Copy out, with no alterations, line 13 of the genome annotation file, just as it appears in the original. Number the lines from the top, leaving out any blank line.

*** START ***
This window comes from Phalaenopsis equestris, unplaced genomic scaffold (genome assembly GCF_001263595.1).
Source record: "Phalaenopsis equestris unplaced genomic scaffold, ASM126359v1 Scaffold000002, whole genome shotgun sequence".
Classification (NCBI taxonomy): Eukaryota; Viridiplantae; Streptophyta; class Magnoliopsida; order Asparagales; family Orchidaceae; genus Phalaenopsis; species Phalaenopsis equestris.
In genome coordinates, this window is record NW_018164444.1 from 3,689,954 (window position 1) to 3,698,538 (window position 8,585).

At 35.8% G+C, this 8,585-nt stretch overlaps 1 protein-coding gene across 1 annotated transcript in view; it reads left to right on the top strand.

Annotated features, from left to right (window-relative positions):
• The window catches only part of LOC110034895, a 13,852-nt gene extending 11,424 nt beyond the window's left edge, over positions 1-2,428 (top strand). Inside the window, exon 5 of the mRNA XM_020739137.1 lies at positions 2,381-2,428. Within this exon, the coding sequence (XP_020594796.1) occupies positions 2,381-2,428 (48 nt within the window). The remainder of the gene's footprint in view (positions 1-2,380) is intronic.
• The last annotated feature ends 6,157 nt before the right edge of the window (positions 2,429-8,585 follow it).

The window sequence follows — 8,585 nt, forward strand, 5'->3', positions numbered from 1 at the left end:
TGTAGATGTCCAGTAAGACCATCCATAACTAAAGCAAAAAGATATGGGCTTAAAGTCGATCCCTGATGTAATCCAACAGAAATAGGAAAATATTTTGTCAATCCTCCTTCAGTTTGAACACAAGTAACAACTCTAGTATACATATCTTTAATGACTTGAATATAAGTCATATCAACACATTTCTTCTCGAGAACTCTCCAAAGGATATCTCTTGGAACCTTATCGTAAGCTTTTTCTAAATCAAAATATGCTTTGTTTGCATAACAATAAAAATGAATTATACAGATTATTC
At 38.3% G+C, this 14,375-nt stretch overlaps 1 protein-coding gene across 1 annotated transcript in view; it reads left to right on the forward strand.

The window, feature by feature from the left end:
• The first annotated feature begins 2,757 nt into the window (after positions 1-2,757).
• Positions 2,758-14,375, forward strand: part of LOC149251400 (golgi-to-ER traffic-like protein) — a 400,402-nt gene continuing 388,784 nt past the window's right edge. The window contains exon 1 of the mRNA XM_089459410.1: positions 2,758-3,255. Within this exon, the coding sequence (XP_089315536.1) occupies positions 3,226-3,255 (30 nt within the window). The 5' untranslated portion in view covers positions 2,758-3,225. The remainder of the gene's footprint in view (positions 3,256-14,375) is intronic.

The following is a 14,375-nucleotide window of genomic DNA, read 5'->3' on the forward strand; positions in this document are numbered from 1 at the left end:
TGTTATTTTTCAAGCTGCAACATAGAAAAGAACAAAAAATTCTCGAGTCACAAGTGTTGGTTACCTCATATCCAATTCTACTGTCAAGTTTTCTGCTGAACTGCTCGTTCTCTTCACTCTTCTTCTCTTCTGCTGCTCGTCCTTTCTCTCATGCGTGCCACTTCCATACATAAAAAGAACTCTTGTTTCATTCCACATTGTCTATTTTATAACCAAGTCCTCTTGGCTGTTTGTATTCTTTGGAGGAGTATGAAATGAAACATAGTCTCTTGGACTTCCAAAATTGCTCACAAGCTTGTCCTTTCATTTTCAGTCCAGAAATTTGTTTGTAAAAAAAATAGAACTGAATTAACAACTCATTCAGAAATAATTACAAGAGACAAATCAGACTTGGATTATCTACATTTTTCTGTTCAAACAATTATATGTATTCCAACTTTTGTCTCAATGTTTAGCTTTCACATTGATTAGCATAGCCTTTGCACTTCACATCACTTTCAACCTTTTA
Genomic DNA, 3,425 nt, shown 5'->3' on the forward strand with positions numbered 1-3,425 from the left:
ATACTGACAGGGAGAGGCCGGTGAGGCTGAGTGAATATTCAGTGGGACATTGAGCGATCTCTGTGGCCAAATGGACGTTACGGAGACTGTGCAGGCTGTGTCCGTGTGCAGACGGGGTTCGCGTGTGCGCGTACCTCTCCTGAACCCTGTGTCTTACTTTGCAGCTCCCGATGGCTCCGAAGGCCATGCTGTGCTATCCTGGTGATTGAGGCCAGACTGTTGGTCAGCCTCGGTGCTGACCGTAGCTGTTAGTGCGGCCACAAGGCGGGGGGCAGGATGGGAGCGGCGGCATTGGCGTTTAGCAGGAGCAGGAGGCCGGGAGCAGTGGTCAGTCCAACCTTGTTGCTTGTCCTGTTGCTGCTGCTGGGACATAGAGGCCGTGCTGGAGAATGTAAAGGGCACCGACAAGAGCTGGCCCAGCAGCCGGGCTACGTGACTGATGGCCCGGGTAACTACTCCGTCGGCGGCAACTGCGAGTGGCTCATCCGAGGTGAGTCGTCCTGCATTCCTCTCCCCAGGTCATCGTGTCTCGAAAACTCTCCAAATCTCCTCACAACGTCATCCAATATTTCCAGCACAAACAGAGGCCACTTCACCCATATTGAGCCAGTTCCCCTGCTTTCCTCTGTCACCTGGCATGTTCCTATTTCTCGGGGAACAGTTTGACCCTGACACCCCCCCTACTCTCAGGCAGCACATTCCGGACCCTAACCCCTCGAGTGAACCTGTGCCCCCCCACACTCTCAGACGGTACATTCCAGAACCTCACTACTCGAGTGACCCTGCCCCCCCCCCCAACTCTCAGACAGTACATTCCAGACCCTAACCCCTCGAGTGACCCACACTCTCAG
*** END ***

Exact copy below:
• The first annotated feature begins 2,757 nt into the window (after positions 1-2,757).